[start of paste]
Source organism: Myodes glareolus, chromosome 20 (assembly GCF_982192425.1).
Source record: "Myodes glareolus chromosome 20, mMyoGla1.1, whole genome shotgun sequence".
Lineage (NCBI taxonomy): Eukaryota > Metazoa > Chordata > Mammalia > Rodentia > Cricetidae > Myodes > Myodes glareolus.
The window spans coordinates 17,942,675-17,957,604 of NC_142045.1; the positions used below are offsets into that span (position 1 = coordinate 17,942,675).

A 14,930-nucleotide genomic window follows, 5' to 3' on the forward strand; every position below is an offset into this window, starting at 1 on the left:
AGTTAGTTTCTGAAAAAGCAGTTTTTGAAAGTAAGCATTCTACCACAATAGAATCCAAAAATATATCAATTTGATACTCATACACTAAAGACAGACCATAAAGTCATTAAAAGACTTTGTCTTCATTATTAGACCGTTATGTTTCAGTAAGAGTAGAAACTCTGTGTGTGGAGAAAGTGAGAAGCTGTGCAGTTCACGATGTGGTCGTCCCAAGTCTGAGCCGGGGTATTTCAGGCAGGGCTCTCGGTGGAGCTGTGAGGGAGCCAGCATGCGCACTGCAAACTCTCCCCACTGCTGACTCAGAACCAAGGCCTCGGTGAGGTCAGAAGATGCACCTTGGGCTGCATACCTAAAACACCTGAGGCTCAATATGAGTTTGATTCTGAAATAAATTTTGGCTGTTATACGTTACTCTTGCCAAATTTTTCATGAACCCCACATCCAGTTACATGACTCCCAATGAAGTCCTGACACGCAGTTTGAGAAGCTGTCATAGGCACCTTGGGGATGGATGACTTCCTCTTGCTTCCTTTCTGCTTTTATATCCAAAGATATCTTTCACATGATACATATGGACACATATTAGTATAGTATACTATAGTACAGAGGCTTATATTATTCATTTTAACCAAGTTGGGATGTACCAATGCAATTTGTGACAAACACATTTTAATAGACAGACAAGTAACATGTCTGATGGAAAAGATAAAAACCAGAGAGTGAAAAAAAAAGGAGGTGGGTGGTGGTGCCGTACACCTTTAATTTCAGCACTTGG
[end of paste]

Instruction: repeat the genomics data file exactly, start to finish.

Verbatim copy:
Source organism: Myodes glareolus, chromosome 20 (assembly GCF_982192425.1).
Source record: "Myodes glareolus chromosome 20, mMyoGla1.1, whole genome shotgun sequence".
Lineage (NCBI taxonomy): Eukaryota > Metazoa > Chordata > Mammalia > Rodentia > Cricetidae > Myodes > Myodes glareolus.
The window spans coordinates 17,942,675-17,957,604 of NC_142045.1; the positions used below are offsets into that span (position 1 = coordinate 17,942,675).

A 14,930-nucleotide genomic window follows, 5' to 3' on the forward strand; every position below is an offset into this window, starting at 1 on the left:
AGTTAGTTTCTGAAAAAGCAGTTTTTGAAAGTAAGCATTCTACCACAATAGAATCCAAAAATATATCAATTTGATACTCATACACTAAAGACAGACCATAAAGTCATTAAAAGACTTTGTCTTCATTATTAGACCGTTATGTTTCAGTAAGAGTAGAAACTCTGTGTGTGGAGAAAGTGAGAAGCTGTGCAGTTCACGATGTGGTCGTCCCAAGTCTGAGCCGGGGTATTTCAGGCAGGGCTCTCGGTGGAGCTGTGAGGGAGCCAGCATGCGCACTGCAAACTCTCCCCACTGCTGACTCAGAACCAAGGCCTCGGTGAGGTCAGAAGATGCACCTTGGGCTGCATACCTAAAACACCTGAGGCTCAATATGAGTTTGATTCTGAAATAAATTTTGGCTGTTATACGTTACTCTTGCCAAATTTTTCATGAACCCCACATCCAGTTACATGACTCCCAATGAAGTCCTGACACGCAGTTTGAGAAGCTGTCATAGGCACCTTGGGGATGGATGACTTCCTCTTGCTTCCTTTCTGCTTTTATATCCAAAGATATCTTTCACATGATACATATGGACACATATTAGTATAGTATACTATAGTACAGAGGCTTATATTATTCATTTTAACCAAGTTGGGATGTACCAATGCAATTTGTGACAAACACATTTTAATAGACAGACAAGTAACATGTCTGATGGAAAAGATAAAAACCAGAGAGTGAAAAAAAAAGGAGGTGGGTGGTGGTGCCGTACACCTTTAATTTCAGCACTTGG